October 18, 2023
Scents and sensibility: a fragrant trade marks face-off in Prada vs Rada
Scents and sensibility: a fragrant trade marks face-off in Prada vs Rada

The Applicant, Rada Perfumery, applied to register the sign RADA PERFUMES (below) in the EU in classes 3 and 35, covering cosmetics, perfumes, essential oils, and advertising, marketing and retail services relating to perfumery, cosmetics and beauty products – full spec below.   



  • Class 3: ‘Cosmetics and cosmetic preparations; Perfume oils for the manufacture of cosmetic preparations; Perfume; Oils for perfumes and scents; Natural essential oils; Blended essential oils; Body deodorants [perfumery]; Synthetic perfumery; Perfumery’. 
  • Class 35: ‘Advertising services relating to perfumery; Marketing research in the fields of cosmetics, perfumery and beauty products; Preparing promotional and merchandising material for others; Providing consumer product advice relating to cosmetics; Online retail services relating to cosmetics; Mail order retail services for cosmetics; Wholesale services in relation to fragrancing preparations.’  

Prada opposed the application on the basis of its below registrations for PRADA and PRADA MILANO, relying on likelihood of confusion (8(1)(b) and reputation (8(5)).  



The OD upheld the opposition for all the class 3 goods of Rada Perfumery’s application and for the highlighted terms in class 35, on the likelihood of confusion ground. The opposition was rejected for the remaining terms in class 35.  
Rada appealed against the OD’s decision, but the BOA dismissed the appeal on the ground that there was a likelihood of confusion. 

Rada then appealed to the GC, contending that the GC should (a) annul the BOA’s decision, (b) reject the application and (c) grant registration of the applied-for mark.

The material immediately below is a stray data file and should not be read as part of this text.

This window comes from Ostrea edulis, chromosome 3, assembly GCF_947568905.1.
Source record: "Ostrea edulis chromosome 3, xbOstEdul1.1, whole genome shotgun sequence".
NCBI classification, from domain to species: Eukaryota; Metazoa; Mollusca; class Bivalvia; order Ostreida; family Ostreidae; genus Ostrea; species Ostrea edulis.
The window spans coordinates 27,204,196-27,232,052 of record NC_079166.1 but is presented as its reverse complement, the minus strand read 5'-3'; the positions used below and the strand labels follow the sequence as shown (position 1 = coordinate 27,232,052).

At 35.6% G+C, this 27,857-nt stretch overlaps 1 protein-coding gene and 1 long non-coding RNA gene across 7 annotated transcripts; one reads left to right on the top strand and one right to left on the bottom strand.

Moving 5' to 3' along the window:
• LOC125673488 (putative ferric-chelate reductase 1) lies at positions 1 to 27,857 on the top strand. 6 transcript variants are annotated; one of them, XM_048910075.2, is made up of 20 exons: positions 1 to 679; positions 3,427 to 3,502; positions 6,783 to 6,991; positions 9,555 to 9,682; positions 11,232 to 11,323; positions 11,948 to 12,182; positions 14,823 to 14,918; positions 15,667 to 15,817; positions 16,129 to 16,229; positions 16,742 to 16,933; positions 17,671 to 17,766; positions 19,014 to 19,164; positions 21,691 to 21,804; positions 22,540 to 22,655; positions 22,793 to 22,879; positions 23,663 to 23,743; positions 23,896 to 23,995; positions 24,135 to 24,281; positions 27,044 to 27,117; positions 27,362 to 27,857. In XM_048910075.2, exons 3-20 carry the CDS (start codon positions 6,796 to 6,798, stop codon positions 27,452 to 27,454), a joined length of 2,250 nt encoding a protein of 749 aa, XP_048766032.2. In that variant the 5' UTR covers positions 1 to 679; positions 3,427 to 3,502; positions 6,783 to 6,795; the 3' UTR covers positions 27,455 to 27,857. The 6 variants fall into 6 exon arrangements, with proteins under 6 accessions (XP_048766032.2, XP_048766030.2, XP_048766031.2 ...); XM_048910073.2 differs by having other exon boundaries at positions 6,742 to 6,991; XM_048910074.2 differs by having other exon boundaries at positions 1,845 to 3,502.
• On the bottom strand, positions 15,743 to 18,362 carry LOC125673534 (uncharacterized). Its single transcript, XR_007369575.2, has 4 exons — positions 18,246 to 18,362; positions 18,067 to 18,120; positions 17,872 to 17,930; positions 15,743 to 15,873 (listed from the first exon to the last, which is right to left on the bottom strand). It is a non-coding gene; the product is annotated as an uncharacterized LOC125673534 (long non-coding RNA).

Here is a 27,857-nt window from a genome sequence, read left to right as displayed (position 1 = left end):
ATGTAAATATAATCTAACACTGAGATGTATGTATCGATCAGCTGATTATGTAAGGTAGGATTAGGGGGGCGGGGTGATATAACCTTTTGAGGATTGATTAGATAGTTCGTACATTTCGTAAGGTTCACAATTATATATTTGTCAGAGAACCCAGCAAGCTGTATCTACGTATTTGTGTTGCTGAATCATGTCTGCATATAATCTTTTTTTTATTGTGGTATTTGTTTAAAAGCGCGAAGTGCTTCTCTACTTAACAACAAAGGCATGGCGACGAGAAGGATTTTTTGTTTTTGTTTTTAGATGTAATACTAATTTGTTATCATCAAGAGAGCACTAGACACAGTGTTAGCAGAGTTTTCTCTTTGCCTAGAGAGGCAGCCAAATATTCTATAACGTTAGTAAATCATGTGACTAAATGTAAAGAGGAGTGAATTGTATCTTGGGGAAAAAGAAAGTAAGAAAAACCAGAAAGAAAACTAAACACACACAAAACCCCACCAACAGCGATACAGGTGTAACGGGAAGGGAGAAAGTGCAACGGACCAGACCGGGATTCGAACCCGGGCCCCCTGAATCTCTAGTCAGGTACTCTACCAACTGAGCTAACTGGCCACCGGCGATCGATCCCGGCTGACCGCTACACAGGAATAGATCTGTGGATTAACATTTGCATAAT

An interesting practice point at (c) is that the GC held it was outside its jurisdiction to grant registration of the mark – may be something to consider when filing appeals, e.g., when asking which remedies are being sought.  
The BOA held: 

  • There was no error in the BOA’s finding that the goods and services were identical. Rada tried to argue that factors such as composition, smell or packaging of the goods were relevant to the assessment but the GC confirmed that the test is the comparison of the goods/services as listed in the specifications – therefore, there was no error by the BOA.  
  • There was no error in the BOA’s finding on visual, aural and conceptual comparisons of the marks.  
  • On visual, a high degree of similarity was found between the plain PRADA marks and the application, and an average degree of similarity between PRADA MILANO DAL 1913 and the application.  
  • On phonetic, the GC held the BOA did not err in finding a high degree of phonetic similarity between the marks at issue.
  • On conceptual, the GC held that Rada had not established in evidence that RADA is a common surname, and therefore that PRADA and RADA have no meaning for the relevant public. Interestingly the GC did take into account the non-distinctive elements in the conceptual comparison (para 55 – e.g., of PERFUMES in the application, and MILANO in Prada’s earlier mark) and held that overall, the marks were conceptually dissimilar.  

The application to the GC was dismissed in its entirety.

This case raised the question that parties should consider when the use and register position of a trade mark differ significantly.  The parties had co-existed in Romania for some time, with RADA even securing Romanian registrations without challenge from Prada.  They operate a retail website selling perfumes under the RADA name.  Their EUTM application planted them firmly in Prada’s sights.   

The additional elements in the mark as filed and one of the earlier rights held by Prada came into play.  They did not alter the end decision here but do demonstrate how important it is to carefully consider the mark you file.   

Parties need to remember there is no right to register a name, you must give the same considerations to clearance of a name, as any other mark.   

The case served as another reminder that new evidence cannot be introduced on appeal and the importance of evidencing key points, namely the co-existence of the marks and the apparent common nature of the later mark as a name.   

Trademarks /  Disputes /  Beauty

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